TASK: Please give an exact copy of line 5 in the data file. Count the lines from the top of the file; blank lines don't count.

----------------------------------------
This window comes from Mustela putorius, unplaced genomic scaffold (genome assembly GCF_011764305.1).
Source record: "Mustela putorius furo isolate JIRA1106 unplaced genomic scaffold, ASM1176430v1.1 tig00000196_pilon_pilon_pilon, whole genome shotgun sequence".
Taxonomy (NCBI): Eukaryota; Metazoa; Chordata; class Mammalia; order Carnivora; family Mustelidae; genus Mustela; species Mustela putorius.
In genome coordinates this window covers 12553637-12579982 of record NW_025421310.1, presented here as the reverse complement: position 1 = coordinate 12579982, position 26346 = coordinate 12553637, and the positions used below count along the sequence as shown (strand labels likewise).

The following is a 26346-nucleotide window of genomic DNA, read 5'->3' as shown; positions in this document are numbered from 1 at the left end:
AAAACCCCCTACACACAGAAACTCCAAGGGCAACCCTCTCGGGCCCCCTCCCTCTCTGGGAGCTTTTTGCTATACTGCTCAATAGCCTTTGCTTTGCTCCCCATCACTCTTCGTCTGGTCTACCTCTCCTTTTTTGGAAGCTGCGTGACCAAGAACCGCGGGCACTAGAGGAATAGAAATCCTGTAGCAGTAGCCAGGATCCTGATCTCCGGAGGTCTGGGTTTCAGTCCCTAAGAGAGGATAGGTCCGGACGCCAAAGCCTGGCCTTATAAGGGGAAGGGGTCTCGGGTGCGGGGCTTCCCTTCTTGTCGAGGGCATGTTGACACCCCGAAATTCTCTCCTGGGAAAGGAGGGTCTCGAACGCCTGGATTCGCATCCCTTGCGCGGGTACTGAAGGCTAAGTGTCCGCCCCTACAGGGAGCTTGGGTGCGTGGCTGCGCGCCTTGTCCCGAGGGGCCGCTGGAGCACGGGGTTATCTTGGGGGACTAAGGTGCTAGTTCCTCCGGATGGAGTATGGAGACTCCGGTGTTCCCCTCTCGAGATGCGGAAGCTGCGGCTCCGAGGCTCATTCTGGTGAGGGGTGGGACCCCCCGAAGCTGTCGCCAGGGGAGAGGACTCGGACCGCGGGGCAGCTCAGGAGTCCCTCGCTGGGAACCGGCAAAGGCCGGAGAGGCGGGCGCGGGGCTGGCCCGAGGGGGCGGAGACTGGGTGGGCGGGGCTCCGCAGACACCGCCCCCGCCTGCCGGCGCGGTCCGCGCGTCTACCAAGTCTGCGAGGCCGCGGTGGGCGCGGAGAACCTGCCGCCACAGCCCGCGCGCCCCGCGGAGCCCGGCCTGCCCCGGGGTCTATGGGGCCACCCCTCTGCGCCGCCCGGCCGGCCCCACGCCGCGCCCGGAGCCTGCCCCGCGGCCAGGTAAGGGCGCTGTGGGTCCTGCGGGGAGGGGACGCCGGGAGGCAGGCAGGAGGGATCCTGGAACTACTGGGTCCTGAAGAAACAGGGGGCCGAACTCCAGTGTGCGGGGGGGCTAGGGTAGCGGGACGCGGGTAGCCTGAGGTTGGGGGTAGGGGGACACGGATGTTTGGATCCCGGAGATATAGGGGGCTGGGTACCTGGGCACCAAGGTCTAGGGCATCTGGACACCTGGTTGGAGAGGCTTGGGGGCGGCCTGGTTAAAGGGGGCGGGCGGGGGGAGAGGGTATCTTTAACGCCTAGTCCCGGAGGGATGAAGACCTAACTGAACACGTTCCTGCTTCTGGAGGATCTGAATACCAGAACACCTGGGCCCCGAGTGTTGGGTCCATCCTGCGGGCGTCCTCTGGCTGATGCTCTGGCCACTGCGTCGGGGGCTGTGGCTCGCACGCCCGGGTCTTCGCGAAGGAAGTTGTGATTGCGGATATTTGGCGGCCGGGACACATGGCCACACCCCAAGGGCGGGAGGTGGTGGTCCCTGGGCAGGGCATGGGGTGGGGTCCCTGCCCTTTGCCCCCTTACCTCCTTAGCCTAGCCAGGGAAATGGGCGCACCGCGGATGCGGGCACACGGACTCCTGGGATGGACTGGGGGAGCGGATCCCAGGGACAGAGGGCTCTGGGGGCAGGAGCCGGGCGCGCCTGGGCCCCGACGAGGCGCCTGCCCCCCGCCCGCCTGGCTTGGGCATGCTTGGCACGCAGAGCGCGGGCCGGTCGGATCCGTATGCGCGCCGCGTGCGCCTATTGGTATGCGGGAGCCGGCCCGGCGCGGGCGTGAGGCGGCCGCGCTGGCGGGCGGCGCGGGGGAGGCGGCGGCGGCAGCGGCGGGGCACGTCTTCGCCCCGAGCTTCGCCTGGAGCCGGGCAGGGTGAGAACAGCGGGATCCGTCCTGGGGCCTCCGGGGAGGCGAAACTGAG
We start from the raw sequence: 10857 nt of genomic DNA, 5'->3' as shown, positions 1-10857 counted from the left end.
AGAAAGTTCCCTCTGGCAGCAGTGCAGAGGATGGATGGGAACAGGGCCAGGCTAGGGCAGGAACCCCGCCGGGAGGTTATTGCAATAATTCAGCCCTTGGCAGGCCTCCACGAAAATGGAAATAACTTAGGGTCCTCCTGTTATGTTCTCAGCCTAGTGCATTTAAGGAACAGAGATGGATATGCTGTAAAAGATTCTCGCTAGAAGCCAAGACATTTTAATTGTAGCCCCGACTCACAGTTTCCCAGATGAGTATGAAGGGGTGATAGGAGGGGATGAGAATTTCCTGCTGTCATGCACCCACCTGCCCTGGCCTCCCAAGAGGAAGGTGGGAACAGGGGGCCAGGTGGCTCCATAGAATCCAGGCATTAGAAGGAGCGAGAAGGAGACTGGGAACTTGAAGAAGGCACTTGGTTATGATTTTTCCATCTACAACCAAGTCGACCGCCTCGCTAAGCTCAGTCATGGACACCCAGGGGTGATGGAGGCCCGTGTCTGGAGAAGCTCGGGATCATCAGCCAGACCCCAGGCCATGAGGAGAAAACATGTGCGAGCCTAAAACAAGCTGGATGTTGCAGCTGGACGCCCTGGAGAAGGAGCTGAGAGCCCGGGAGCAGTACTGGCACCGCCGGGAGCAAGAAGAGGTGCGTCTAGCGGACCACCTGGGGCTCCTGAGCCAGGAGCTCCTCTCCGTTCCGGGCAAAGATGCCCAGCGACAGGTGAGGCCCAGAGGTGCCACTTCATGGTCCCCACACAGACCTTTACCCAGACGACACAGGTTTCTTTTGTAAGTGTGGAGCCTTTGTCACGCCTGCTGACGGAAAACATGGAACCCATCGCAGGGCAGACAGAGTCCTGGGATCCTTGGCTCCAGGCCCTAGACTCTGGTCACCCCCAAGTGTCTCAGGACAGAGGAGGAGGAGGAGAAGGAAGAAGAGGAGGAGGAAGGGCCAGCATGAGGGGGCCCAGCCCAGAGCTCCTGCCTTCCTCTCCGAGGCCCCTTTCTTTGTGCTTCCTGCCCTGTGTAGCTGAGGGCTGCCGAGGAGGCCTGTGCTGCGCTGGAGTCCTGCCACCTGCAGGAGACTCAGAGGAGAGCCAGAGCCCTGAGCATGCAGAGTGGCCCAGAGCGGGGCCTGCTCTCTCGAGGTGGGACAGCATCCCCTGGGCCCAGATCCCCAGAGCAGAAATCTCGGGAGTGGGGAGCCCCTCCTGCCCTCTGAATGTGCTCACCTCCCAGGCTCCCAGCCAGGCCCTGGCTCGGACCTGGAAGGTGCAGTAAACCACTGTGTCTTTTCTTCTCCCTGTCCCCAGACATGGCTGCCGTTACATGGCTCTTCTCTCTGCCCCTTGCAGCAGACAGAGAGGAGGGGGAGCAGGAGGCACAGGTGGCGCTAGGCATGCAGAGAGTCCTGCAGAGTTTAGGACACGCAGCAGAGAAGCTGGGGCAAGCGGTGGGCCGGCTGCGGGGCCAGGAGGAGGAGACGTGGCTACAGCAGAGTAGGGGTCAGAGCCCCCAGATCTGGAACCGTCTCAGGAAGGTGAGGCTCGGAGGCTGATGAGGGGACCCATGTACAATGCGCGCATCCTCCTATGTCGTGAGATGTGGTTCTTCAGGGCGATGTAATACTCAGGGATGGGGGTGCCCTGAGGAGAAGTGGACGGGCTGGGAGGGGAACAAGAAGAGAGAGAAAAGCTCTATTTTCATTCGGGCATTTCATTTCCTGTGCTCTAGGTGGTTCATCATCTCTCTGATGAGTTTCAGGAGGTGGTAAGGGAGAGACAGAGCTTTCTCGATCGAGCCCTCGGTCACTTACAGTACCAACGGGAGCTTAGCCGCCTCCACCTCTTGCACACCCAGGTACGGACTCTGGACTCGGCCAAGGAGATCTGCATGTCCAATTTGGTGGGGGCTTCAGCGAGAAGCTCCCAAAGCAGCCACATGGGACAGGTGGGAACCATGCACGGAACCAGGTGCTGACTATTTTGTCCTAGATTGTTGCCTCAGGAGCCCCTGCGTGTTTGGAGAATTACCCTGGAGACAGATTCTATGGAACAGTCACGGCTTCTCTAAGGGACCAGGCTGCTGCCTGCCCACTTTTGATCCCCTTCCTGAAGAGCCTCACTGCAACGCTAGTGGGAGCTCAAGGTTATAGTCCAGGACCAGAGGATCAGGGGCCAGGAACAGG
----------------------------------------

The following is a 26346-nucleotide window of genomic DNA, read 5'->3' as shown; positions in this document are numbered from 1 at the left end: